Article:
The Carrigg family poses with Sen. Chris Coons, D-Delaware, in July 2017 on Capitol Hill. Army 1st Sgt. Joshua Carrigg and his wife Austin were among dozens of special needs families to file a complaint that the military failed them after care to their sick children was denied. From left: Christian and Nickolas Carrigg, their father Joshua Carrigg, Coons, Melanie and Austin Carrigg.

The Carrigg family poses with Sen. Chris Coons, D-Delaware, in July 2017 on Capitol Hill. Army 1st Sgt. Joshua Carrigg and his wife Austin were among dozens of special needs families to file a complaint that the military failed them after care to their sick children was denied. From left: Christian and Nickolas Carrigg, their father Joshua Carrigg, Coons, Melanie and Austin Carrigg. (Photo courtesy of Austin Carrigg)

Army spouse Austin Carrigg has prepared a statement that she will deliver Wednesday before Congress about the Defense Department’s Exceptional Family Member Program, which is intended to help military families with special needs children.

Carrigg said she isn’t nervous about public speaking, but she is concerned about how to squeeze everything that is wrong with the program into a five-minute statement.

“The struggle with EFMP is that it’s so many different things,” she said from her home in Washington, D.C. “How do we tell them everything that’s broken and all the ways that they’re failing our families in five minutes?”

EFMP is a mandatory enrollment program for family members of active-duty military personnel who have special needs to ensure that service members receive duty assignments in locations that offer support to that family member while also providing resources and a service plan. Special needs can range from diabetes to mental and learning disabilities to rare diseases, cancer and heart conditions. About 132,500 family members were enrolled in the program as of February 2018, according to information from the Government Accountability Office, which released a report on the program later that year.

Wednesday’s hearing before the House Armed Services Committee will be the first time in more than a decade that House members will get an update on EFMP, and lawmakers aim to better understand the program, how it supports military families and how the Defense Department evaluates its effectiveness and efficiency, said Monica Matoush, the Democratic spokeswoman for the House committee.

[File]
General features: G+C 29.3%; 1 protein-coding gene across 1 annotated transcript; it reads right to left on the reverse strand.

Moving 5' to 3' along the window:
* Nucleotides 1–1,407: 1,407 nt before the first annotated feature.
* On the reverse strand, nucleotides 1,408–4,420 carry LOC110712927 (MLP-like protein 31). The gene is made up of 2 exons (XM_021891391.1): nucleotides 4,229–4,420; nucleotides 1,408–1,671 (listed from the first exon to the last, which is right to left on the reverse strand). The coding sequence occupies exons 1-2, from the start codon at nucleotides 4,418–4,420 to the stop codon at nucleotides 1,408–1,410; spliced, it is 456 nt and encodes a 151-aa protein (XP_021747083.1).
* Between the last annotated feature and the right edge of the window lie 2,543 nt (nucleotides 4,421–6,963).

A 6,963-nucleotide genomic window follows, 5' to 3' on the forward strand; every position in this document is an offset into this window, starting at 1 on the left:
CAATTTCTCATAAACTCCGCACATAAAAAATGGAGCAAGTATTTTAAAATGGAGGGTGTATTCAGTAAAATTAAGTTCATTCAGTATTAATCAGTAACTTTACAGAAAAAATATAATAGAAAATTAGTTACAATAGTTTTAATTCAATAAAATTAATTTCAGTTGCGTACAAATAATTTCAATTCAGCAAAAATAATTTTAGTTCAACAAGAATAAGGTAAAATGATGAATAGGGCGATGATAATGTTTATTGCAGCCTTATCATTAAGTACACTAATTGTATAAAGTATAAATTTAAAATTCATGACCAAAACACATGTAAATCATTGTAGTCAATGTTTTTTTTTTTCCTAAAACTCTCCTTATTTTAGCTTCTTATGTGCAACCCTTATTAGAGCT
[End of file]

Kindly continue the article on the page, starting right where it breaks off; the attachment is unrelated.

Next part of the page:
“In addition, the committee seeks to learn how service members are assigned orders with an EFMP designation and the potential impact of this designation on assignments and career progression, as well as understand the challenges and opportunities of implementing EFMP from a DOD and service perspective,” she said.

A dozen people representing the service branches, the Defense Health Agency, military advocacy groups and military families will speak before the committee’s subpanel on military personnel. Speakers are divided into two discussion panels — one with five advocates and nonprofit representatives and the other with seven government officials.

In Carrigg’s testimony, she said she plans to tell lawmakers about her own personal experiences. She and her husband, 1st Sgt. Joshua Carrigg, have two of their three children in the program and have continually fought to get them the care they need. They’ve moved five times in his 17-year career – once forced to move while their infant daughter was recovering from open heart surgery.

With their baby not cleared to fly, Carrigg had to take all three children on a five-day train ride from Boston to Joint Base Lewis-McChord, Wash., because the couple couldn’t afford the child care costs required if they lived separately long enough for the baby to fully recover. When Carrigg arrived at Joint Base Lewis-McChord, she learned it would take more than a year to receive some of the medical services that her children need.